We’re not in the habit of teaching you or your granny how to suck eggs at Sprockets Cycles but we thought it might be useful tosummarise some of the most important UK rules for cyclists when on the roads.

The law is open to interpretation so this is in no way representative of the letter of it. For that you must visit The Highway Code rules for cyclists.

Lights and reflectors

Your bikemusthave white front and red rear lights lit at night and we have a range of top-quality front, rear and helmet lights in stock. It must also be fitted with a red rear reflector (and amber pedal reflectors, if manufactured after 1/10/85).

White front reflectors and spoke reflectors will also help you to be seen. Flashing lights are permitted but it is recommended by The Highway Code that cyclists riding in areas without street lighting use a steady front lamp.


You should avoid clothing that may get tangled in the chain, or in a wheel or may obscure your lights when you are cycling - which might sound obvious but it's amazing how many people cycle with low-hanging garments tied around their waste.

Light-coloured or fluorescent clothing can help other road users to see you in daylight and poor light, while reflective clothing and/or accessories (belt, arm or ankle bands) can increase your visibility in the dark.

A Danish randomised trial involving 6,793 cyclists, published in scientific journalSafety Sciencein 2017 founda 47 per cent reduction in incidentsinvolving other road users where the cyclist was injured when cyclists were wearing a hi-vis jacket with reflective strips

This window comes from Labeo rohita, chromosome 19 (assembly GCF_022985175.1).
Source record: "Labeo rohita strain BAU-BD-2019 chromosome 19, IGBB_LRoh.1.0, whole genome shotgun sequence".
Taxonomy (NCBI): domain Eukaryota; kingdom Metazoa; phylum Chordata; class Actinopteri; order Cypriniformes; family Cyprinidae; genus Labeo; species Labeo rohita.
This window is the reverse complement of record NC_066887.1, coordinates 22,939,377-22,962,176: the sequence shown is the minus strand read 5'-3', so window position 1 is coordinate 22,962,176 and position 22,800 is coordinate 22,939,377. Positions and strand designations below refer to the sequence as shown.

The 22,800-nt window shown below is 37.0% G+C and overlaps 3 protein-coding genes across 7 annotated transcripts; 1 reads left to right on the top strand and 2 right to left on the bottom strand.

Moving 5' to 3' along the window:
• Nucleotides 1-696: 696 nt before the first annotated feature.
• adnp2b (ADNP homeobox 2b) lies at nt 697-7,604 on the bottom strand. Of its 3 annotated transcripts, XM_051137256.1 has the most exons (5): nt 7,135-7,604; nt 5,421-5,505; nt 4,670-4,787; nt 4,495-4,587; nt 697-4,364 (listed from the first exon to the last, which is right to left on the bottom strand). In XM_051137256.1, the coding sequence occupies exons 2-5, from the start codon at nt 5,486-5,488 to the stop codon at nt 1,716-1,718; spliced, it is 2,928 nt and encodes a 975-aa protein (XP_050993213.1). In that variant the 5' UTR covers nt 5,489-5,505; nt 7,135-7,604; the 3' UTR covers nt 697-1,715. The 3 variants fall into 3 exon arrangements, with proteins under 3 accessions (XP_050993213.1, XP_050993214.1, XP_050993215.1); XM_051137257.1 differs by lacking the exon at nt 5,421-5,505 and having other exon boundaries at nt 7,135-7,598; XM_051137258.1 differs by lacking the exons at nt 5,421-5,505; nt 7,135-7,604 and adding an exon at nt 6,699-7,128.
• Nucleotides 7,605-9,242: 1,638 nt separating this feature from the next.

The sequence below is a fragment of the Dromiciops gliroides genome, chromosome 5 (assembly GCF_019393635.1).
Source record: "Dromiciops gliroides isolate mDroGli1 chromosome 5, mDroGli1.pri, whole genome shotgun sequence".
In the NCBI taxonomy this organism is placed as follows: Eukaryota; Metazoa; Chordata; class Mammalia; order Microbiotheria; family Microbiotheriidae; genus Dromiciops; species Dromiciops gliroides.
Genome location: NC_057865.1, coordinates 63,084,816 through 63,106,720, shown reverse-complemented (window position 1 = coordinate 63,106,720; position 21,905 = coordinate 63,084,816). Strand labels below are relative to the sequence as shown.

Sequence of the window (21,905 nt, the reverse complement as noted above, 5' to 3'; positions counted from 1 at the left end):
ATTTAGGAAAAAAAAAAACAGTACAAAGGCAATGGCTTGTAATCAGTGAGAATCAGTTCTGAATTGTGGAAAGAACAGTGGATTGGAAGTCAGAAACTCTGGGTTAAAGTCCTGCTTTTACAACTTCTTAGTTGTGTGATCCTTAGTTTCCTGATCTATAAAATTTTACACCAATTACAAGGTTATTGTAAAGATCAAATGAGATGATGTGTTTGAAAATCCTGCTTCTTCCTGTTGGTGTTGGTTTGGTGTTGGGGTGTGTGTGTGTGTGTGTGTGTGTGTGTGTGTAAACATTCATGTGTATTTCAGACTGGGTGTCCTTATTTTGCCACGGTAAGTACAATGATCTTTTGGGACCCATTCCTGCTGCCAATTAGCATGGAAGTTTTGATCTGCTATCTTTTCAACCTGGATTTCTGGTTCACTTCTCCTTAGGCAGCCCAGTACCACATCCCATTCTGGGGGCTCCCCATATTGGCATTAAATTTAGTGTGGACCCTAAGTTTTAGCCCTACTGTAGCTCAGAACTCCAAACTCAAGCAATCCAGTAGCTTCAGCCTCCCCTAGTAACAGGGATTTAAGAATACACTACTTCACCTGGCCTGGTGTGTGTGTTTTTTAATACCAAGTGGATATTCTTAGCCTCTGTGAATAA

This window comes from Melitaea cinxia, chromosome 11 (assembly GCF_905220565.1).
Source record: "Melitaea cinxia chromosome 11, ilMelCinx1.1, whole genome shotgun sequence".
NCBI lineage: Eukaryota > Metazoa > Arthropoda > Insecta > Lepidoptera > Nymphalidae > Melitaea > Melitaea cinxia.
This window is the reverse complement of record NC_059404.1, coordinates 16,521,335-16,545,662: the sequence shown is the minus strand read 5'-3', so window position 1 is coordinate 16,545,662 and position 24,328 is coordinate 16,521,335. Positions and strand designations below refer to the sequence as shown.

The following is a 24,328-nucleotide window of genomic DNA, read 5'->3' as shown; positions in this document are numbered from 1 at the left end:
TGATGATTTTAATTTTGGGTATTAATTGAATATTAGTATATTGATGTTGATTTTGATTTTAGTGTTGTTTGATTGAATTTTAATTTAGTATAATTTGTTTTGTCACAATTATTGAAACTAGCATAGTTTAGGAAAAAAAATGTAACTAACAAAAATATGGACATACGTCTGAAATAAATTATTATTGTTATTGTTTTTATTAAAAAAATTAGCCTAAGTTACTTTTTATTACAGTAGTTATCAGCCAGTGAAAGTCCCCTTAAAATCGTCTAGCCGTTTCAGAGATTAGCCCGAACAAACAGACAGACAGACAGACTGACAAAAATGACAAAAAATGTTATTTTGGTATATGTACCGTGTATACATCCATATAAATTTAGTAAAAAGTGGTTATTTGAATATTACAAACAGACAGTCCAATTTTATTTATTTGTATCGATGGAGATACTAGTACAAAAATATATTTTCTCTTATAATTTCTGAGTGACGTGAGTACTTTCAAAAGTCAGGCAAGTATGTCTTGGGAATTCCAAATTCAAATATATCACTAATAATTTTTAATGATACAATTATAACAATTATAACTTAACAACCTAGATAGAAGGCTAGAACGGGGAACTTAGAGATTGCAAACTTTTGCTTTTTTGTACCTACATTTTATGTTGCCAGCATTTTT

Bike bells

Bike bells are not required by law in the UK, but it’s good to have one to give pedestrians polite and advance warning of you approaching rather than whizzing past. Shop our range of bike bells.

Bike helmets

Wearing a bike helmet while riding is not mandatory but the Highway code says that ‘you should wear a cycle helmet that conforms to current regulations, is the correct size and securely fastened. Evidence suggests that a correctly fitted helmet will reduce your risk of sustaining a head injury in certain circumstances.’


You must ensure that your brakes are ‘efficient’ and if you’re worried yours aren’t, please make an appointment at our Workshop today.

Cycling lanes

The use of cycle lanes is not compulsory. You may use a lane shared by bikes and pedestrians, but you must keep to the side intended for cyclists if it’s segregated . In these cases,take care when passing pedestrians, especially children, older or disabled people, and allow them plenty of room.

Slow down when necessary and let them know you are there by ringing your bell, or by calling out politely.

You can’t cycle on footpaths.

Bus Lanes

Most bus lanes may be used by cyclists as indicated on signs. Do not pass between the kerb and a bus when it is at a stop.

Traffic lights

You must not cross the stop line when the traffic lights are red and even if there's seemingly nobody around there might be someone that captures it on their phone ready to stick it up on TikTok. Some junctions have an advanced stop line for cyclists where you can wait ahead of other traffic.